(First of two parts)
IFRS 9 is an International Financial Reporting Standard (IFRS) promulgated by the International Accounting Standards Board on July 24, 2014. It addresses accounting for financial instruments and features three main topics: classification and measurement of financial instruments; impairment of financial assets; and hedge accounting. It will become effective in 2018 and replaces International Accounting Standards (IAS) 39 Financial Instruments: Recognition and Measurement and all previous versions of IFRS 9. In this article, IFRS 9 is referred to as a “science” because of its systematically organized body of information and measurements on specific topics.
Basel III (or the Third Basel Accord or Basel Standards) is a global, voluntary regulatory capital and liquidity framework agreed upon by the members of the Basel Committee on Banking Supervision (BCBS) in 2010-11. It was scheduled to be introduced from 2013 until 2015; however, the implementation has been extended to March 31, 2019. Another round of changes was agreed upon in 2016 and 2017 (informally referred to as Basel IV) and the BCBS is proposing a nine-year implementation timetable, with a “phase-in” period to commence in 2022 and full implementation to be expected by 2027. Basel III was developed in response to the deficiencies in financial regulation that came to light after the financial crisis of 2007-08. Basel III is intended to strengthen banks’ capital requirements, liquidity, maturity profile, and leverage. It also introduced macroprudential elements and capital buffers designed to improve the banking sector’s ability to absorb shocks from financial and economic stress; and reduce spillover effects from the financial sector to the real economy. Basel is an “art” form in the context of the need to perform skillful planning and creative visualization in fully comprehending its dynamic processes and uncertainties.
It is now mid-2018 and financial institutions have been coming to terms with the implementation of IFRS 9 and the ongoing wave of regulatory changes resulting from the Basel reforms.
To say that banks underwent a difficult IFRS 9 adoption journey is an understatement. There were real systems and data challenges in producing the reports and calculations, coupled with organizational anxiety about dealing with technical assumptions and the unintended interference of model approximations of investment strategies and credit quality. There is now a patchwork of models and estimation approaches developed for different purposes, from provisioning to portfolio evaluation, capital planning and pricing. This has led to the view that a key game-changing impact of IFRS 9 in the medium-term is the integration of the risk, finance and reporting functions into strategic and corporate planning.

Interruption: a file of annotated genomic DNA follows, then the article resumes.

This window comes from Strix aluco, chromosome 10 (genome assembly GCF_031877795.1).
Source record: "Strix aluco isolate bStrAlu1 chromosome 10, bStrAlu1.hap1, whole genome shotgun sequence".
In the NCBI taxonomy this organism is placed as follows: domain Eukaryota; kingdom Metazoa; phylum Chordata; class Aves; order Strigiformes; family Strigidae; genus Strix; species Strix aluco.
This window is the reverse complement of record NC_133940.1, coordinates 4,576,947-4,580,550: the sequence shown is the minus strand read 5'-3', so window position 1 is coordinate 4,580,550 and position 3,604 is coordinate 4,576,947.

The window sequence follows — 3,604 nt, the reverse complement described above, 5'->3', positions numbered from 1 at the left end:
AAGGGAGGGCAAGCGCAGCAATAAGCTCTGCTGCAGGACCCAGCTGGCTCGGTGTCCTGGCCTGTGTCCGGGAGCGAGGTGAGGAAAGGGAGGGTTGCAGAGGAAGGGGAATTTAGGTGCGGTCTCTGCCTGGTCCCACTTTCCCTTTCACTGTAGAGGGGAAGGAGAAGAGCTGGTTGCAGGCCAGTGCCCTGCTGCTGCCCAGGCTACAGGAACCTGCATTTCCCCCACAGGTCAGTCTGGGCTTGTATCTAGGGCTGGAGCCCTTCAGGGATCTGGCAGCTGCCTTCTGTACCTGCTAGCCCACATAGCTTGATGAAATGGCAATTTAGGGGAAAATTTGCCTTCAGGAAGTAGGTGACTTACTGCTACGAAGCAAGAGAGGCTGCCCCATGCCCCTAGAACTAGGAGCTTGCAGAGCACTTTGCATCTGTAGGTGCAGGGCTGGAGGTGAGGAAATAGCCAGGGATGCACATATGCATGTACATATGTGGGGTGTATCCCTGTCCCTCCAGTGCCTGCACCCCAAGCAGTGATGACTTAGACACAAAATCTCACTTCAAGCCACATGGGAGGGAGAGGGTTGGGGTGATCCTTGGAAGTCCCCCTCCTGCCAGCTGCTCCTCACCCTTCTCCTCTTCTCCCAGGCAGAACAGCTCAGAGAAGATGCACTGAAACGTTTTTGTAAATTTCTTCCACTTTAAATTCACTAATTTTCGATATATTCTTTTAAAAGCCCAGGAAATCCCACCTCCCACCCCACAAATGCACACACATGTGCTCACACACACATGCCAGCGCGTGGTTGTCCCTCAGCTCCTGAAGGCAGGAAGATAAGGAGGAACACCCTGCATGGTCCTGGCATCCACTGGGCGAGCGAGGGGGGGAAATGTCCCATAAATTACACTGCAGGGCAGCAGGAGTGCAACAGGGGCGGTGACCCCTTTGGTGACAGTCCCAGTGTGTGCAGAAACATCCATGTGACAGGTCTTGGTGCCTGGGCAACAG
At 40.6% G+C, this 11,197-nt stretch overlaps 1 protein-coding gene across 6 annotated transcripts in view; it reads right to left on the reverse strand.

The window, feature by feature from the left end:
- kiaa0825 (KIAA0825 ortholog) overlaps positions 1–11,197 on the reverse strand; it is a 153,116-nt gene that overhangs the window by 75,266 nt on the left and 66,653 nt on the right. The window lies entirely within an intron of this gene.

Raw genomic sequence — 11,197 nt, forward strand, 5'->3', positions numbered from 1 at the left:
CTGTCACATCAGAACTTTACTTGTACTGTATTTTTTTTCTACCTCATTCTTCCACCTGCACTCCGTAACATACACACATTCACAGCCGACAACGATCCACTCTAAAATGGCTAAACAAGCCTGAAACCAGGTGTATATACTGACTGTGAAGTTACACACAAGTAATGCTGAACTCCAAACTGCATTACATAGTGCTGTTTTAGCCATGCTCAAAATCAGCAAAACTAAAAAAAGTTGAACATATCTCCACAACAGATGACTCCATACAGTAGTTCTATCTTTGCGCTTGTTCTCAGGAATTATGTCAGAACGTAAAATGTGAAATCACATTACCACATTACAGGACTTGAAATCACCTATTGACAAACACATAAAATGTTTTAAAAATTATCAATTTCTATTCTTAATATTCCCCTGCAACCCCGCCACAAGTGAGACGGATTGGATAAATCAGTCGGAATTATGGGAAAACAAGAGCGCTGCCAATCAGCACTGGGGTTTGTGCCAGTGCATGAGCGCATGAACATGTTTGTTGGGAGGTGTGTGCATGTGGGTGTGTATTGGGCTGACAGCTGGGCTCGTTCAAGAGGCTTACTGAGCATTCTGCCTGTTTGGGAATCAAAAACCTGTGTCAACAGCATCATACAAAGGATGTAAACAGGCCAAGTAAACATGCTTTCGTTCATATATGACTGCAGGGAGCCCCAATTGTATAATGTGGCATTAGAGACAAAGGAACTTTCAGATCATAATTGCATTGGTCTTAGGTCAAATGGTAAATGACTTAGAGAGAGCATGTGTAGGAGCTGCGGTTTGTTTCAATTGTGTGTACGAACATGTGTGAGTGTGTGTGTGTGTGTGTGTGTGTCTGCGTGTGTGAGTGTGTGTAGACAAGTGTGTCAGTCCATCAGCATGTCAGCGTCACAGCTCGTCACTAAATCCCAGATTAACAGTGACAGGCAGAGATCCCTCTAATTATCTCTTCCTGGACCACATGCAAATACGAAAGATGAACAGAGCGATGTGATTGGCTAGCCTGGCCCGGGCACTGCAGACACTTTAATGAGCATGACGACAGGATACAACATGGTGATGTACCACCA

For both provisioning and capital planning purposes, most banks have already built their overall modeling and calculation frameworks, introduced process changes and reviewed controls. Some have started the process of automating the calculation aspects of expected credit losses (ECL) after the major step in prior years of cleaning, collecting and aggregating data from both central and federated sources, including unstructured and proxy data that semi-spontaneously arose at the end-user level.
Others are in the process of enhancing their models and estimation approaches, after incorporating iterative and regular feedback from those tasked with governance over these calculations and underlying assumptions while thoroughly documenting the technical specifications and assumptions. Some have also started the process of reviewing their risk-finance data infrastructure in preparation for a revamp of their integrated stress testing initiatives and as part of their efforts to calculate notionally the capital usage (to cover both economic capital and “resilience capital buffer” for both the ICAAP and RRP requirements) at transaction and portfolio levels, while strengthening liquidity and stable funding defenses at the enterprise level.